Last week I wrote about Blue Mountain’s Spooky, which is one of my favorite pumpkin beers because it does not contain traces of so-called pumpkin spice. On behalf of those who embrace more traditional pumpkin beers, however, I enlisted independent and unbiased tasters — my newsroom colleagues — to pass judgment.
I gathered nine fairly common pumpkin beers you might find at a supermarket or liquor store, with selections from across the country (New Holland Ichabod Ale, Ballast Point Pumpkin Down, Schlafly Pumpkin Ale, Weyerbacher Imperial Pumpkin Ale, Southern Tier Pumking and Samuel Adams 20 Pounds of Pumpkin) and in our back yard (Flying Dog the Fear, Dogfish Head Punkin Ale and Evolution Jacques Au Lantern).
In a blind tasting, there were puckered faces and frowning looks. Sample comments:
“It smells like bathroom potpourri.”
“Starbucks called, and it’s running out of pumpkin spice for the lattes.”
But once the glasses were emptied, the consensus was surprising: Every taster ranked Dogfish Head’s Punkin first or second.
“It has a more rounded malt sweetness than one produced with pumpkin spices,” wrote $20 Diner columnist Tim Carman. “It’s subtle, sweet and complex, with good hop backbone.” Food writer Becky Krystal called Punkin “More crisp and refreshing than the others. It’s something I would drink on a cool fall day.”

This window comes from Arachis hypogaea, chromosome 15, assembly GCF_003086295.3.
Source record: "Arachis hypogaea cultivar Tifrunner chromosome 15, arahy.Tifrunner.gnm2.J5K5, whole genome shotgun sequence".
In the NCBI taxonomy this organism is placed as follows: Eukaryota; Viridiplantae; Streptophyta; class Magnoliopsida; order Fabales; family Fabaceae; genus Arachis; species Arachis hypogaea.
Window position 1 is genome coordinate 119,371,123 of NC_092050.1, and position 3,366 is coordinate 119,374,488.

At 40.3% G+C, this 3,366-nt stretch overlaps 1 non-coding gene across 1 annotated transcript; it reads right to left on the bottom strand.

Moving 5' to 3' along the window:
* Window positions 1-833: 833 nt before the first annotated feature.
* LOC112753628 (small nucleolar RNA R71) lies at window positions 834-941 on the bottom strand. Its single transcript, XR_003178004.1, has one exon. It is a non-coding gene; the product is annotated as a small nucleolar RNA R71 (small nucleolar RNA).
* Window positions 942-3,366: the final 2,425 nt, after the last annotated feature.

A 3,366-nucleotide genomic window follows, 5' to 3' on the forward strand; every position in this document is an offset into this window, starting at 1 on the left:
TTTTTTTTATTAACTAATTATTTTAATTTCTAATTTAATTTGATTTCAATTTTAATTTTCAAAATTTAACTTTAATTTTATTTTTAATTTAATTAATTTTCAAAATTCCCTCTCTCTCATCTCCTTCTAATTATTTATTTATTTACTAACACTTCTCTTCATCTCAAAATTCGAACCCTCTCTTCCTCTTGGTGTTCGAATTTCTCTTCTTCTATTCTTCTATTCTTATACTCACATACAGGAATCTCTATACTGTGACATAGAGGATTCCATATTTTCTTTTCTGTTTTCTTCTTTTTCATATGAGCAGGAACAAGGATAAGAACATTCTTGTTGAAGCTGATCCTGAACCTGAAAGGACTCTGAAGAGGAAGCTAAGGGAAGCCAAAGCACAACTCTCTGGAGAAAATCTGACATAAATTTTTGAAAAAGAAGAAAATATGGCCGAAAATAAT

The runner-up, and the only other beer to get first-place votes, was Flying Dog’s the Fear, which is the brewery’s “imperial pumpkin ale,” a dark beer clocking in at a hefty 9 percent alcohol by volume.
“You know how the burnt part of a pumpkin pie can be the best part? This is kind of like that,” said Sports writer Adam Kilgore, who named it his overall favorite.
And in case you’re wondering: Avoid the Schlafly Pumpkin Ale. Sample comments:
”This tastes like an IPA trying to be fall-themed, but failing.”
“Tastes like when you accidentally swallow shampoo.”
Dogfish Head Punkin Ale. dogfish.com. Six-pack of 12-ounce bottles, $10 to $12.